Did you know: Abraham Lincoln made famous stop in Hamilton 161 years ago today

On the afternoon of Sept. 17, 1859, Abraham Lincoln spoke in Hamilton.

The 20-minute speech by the future Republican president, who had yet to be an official candidate and would be elected president 14 months later, happened at a Cincinnati, Hamilton & Dayton Railroad depot near what now is South Fourth and Ludlow streets, about two blocks south of the Hamilton and Butler County government towers.

It was witnessed by about 1,000 people, an impressive number for a town of about 7,223 at the time. But reviews of the future president’s brief address were not all positive. One reporter even called the clean-shaven Lincoln “ugly.”

Here is a description of the speech in the book “Hamilton-Butler County Bicentennial Briefs,” by George C. Crout:

“A reporter at the meeting wrote: ‘People were generally disappointed in the man, and in his appearance…. He cannot be a great man, everyone feels it. He displays no oratory, but judging from the peculiar twinkling of his eye —he is no slouch at wit. Ugliness predominates; rough and rugged in manners and looks, he still is conceded to possess fine talent as a debater.’”

According to the Centennial History of Butler County, the lanky Lincoln was standing next to the very short Congressman John A. Gurley of Cincinnati, told the audience, “My friends, this is the long of it,” pointing to himself. Laying his hand on Gurley’s head, he added: “And this is the short of it.”

He offered a compliment to the region, saying, “This beautiful and far-famed Miami Valley is the garden spot of the world. My friends, your sons may desire to locate in the West; you don’t want them to settle in a territory like Kansas, with the curse of slavery hanging over it. They desire the blessings of freedom, so dearly purchased by our Revolutionary forefathers.”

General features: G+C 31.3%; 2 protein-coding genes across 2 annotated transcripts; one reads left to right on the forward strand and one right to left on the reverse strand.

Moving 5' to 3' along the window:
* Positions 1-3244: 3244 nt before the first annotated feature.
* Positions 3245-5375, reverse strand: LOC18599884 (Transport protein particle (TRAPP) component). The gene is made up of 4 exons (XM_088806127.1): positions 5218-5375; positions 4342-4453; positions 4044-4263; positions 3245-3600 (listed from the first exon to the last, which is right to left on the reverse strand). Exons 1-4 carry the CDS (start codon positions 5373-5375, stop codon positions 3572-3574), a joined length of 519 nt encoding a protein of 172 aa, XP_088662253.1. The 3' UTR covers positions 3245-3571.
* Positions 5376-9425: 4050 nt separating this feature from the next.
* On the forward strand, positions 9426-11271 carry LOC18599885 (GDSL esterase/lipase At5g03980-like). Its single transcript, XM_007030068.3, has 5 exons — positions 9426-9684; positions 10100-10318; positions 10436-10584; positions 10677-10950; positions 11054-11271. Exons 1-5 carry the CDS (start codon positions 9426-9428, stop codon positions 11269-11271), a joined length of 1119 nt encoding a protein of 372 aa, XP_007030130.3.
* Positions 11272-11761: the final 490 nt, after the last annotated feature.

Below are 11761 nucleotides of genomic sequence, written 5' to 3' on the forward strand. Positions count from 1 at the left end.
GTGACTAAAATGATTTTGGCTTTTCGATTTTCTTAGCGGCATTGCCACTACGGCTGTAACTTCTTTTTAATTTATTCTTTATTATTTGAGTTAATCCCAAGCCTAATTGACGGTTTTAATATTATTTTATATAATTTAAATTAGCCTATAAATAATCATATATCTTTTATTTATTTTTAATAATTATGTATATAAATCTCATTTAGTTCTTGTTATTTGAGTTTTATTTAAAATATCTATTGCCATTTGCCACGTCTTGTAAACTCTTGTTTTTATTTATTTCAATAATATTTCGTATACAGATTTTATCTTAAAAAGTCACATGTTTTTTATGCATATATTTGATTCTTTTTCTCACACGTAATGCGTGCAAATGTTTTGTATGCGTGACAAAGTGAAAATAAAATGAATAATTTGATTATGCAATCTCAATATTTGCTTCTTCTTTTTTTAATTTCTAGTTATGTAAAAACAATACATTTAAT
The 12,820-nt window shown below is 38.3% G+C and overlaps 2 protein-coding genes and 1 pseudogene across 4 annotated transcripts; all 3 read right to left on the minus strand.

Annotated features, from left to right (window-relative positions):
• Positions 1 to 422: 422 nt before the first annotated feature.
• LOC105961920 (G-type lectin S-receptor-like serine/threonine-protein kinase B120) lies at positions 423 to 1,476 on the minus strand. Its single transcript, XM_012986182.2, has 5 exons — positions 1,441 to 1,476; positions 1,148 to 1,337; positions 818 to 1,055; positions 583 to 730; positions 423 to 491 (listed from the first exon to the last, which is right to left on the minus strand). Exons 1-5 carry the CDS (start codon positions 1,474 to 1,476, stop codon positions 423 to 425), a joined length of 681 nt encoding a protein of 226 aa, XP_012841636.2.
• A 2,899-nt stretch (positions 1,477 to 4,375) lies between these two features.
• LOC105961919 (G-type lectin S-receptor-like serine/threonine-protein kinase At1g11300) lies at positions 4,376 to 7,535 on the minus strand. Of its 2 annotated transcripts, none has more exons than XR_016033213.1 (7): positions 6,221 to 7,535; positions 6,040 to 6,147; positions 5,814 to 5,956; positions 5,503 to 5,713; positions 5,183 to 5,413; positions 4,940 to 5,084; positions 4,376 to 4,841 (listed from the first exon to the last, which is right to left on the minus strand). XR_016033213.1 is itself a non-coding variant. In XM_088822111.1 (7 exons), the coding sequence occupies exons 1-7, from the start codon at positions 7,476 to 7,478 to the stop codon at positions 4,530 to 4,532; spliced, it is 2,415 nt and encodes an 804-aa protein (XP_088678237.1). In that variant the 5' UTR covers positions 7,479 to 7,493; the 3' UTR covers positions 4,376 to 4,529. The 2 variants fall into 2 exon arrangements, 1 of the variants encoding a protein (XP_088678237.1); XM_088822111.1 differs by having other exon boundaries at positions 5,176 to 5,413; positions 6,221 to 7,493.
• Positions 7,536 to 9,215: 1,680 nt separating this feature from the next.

Kansas was the center of debate over slavery at the time, and whether it should be allowed in new states being formed out of territories.

The book quotes an account by an unnamed Hamilton newspaper that was politically opposed to Lincoln. It was not the Journal-News, whose predecessors date back only to 1879.

“After waiting a few minutes, some one shouted ‘Lincoln,’ and out came a tall, ungainly, lank, lean sucker. Mounting a temporary platform, he made a few commonplace remarks, the substance being that our valley is filling up, that our people must soon emigrate, and the probability that we desire a territory not cursed by the ‘peculiar institution’ (of slavery). Then, politely thanking the crowd, was off.”

The reporter — the same one mentioned in the Crout book — also opined: “The outlines of his head can lay no claims to intellectuality.”

According to a 2009 column by the late Hamilton historian Jim Blount, Lincoln’s several speeches in Ohio during that period, including in Columbus, Dayton and Cincinnati, were considered a continuation of the famed Lincoln-Douglas debates against Democrat Stephen A. Douglas in several Illinois towns in late 1858.

Hamilton’s Lincoln speech is commemorated by an Ohio historical marker in the plaza in front of the city administration building at High Street and Martin Luther King Jr. Boulevard.

After Lincoln was assassinated, Hamilton went into mourning, with church services and hours of tolling church bells.

Richard Carpenter, a 1970s Navy veteran who lives in the 300 block of South Fourth Street, was impressed to learn Lincoln had spoken just a few houses away from his home.

“That’s pretty good,” Carpenter said. “He’s on the penny and on the $5.”

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